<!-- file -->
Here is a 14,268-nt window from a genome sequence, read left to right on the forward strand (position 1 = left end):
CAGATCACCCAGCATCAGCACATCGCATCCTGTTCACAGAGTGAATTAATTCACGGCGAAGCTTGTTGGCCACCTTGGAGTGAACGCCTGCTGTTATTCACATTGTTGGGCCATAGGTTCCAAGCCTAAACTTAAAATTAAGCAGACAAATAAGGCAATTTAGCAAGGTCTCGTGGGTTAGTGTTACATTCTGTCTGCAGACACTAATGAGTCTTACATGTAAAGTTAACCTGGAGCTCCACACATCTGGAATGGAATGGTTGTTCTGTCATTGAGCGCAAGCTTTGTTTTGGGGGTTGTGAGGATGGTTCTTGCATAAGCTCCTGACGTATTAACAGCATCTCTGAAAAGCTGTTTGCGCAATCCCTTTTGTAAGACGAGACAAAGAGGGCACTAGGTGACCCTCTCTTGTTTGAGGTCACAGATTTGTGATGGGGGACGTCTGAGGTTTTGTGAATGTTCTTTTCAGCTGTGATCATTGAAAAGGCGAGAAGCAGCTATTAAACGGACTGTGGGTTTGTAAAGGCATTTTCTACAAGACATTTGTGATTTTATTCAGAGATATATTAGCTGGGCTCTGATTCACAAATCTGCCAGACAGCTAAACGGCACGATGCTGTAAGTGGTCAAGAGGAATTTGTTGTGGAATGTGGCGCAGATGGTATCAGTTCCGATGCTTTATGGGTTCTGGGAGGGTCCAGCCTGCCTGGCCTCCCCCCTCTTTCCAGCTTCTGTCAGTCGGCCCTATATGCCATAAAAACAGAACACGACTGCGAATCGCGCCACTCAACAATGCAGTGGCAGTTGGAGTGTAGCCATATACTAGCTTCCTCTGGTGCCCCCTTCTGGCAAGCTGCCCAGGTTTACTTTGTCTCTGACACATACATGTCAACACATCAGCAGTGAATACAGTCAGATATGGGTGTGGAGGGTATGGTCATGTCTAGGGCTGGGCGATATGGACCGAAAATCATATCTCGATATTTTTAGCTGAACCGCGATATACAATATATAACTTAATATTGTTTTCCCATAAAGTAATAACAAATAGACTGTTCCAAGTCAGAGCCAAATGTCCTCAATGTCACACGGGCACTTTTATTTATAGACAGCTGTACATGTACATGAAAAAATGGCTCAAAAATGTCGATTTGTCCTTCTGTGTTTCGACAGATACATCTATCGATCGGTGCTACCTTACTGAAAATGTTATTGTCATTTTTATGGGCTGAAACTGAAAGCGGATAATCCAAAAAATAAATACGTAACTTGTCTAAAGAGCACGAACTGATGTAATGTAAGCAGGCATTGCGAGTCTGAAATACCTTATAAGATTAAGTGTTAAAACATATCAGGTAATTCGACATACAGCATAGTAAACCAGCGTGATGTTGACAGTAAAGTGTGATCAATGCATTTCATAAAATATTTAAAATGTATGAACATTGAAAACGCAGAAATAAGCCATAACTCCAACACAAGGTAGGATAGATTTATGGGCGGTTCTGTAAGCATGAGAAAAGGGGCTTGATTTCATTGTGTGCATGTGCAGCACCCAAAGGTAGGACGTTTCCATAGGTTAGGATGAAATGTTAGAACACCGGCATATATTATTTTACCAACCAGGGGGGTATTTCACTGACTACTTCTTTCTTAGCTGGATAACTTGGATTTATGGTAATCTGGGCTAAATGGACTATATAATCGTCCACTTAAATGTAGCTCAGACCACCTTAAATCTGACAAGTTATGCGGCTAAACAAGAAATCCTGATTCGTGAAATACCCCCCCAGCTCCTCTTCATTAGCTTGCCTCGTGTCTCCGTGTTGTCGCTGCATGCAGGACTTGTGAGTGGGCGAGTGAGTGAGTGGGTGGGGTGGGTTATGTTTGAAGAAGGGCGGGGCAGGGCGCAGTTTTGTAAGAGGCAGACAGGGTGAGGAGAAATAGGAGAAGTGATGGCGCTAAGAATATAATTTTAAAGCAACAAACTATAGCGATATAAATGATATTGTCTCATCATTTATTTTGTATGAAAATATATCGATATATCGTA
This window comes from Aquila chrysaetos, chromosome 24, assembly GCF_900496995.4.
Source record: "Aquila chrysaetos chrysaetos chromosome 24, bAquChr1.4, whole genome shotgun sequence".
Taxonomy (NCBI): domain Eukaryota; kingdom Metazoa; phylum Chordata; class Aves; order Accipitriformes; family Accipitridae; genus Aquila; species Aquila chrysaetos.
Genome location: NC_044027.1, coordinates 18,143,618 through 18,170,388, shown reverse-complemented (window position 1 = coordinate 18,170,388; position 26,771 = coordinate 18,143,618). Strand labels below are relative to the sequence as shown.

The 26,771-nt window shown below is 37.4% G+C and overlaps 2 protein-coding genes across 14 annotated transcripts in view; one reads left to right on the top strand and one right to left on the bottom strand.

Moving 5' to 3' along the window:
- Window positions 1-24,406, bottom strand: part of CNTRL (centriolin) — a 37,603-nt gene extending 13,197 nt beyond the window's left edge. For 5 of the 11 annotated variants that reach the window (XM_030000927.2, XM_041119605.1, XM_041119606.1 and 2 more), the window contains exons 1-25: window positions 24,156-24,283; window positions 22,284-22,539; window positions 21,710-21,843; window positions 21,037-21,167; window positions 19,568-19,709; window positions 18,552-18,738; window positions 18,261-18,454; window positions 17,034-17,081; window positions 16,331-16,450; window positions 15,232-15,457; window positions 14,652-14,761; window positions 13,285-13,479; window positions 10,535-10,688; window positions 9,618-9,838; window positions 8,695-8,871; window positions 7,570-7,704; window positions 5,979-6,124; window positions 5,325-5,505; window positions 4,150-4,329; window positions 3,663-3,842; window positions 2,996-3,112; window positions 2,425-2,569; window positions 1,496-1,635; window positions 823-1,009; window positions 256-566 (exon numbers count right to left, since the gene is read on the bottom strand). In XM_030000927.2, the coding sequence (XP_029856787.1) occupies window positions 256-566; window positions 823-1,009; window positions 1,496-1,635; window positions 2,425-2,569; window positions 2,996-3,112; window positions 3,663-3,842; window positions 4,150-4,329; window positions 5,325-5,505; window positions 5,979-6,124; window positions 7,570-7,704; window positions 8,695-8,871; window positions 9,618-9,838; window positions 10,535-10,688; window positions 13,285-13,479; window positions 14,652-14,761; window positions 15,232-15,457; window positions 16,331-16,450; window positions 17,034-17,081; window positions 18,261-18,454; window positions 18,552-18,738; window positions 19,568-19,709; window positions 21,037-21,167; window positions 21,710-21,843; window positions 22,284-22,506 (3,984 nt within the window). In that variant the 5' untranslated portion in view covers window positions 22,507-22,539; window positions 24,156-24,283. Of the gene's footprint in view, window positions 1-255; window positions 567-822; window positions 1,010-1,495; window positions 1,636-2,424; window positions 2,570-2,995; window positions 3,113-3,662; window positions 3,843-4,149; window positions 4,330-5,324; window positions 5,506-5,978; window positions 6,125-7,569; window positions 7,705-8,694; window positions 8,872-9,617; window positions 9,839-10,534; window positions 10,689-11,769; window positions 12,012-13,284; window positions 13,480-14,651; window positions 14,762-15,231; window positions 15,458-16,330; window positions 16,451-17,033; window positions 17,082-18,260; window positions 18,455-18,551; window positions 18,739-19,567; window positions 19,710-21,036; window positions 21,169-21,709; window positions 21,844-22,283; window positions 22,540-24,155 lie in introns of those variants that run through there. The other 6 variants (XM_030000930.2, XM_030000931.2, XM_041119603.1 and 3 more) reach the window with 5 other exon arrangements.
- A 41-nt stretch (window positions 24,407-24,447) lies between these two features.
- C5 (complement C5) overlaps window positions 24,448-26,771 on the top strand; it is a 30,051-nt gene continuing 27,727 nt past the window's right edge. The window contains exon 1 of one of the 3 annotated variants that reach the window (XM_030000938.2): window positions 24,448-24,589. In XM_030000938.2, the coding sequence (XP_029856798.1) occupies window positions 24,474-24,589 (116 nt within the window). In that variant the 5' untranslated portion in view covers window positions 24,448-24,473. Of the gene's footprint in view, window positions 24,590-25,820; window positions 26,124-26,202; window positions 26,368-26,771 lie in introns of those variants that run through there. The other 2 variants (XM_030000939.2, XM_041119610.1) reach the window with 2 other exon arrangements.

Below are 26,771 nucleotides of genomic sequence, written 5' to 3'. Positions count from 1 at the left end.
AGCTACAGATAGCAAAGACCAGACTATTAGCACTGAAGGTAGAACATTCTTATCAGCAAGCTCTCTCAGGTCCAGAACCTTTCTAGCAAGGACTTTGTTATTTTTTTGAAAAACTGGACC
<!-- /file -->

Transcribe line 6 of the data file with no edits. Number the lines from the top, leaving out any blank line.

Genome location: NC_044027.1, coordinates 18,143,618 through 18,170,388, shown reverse-complemented (window position 1 = coordinate 18,170,388; position 26,771 = coordinate 18,143,618). Strand labels below are relative to the sequence as shown.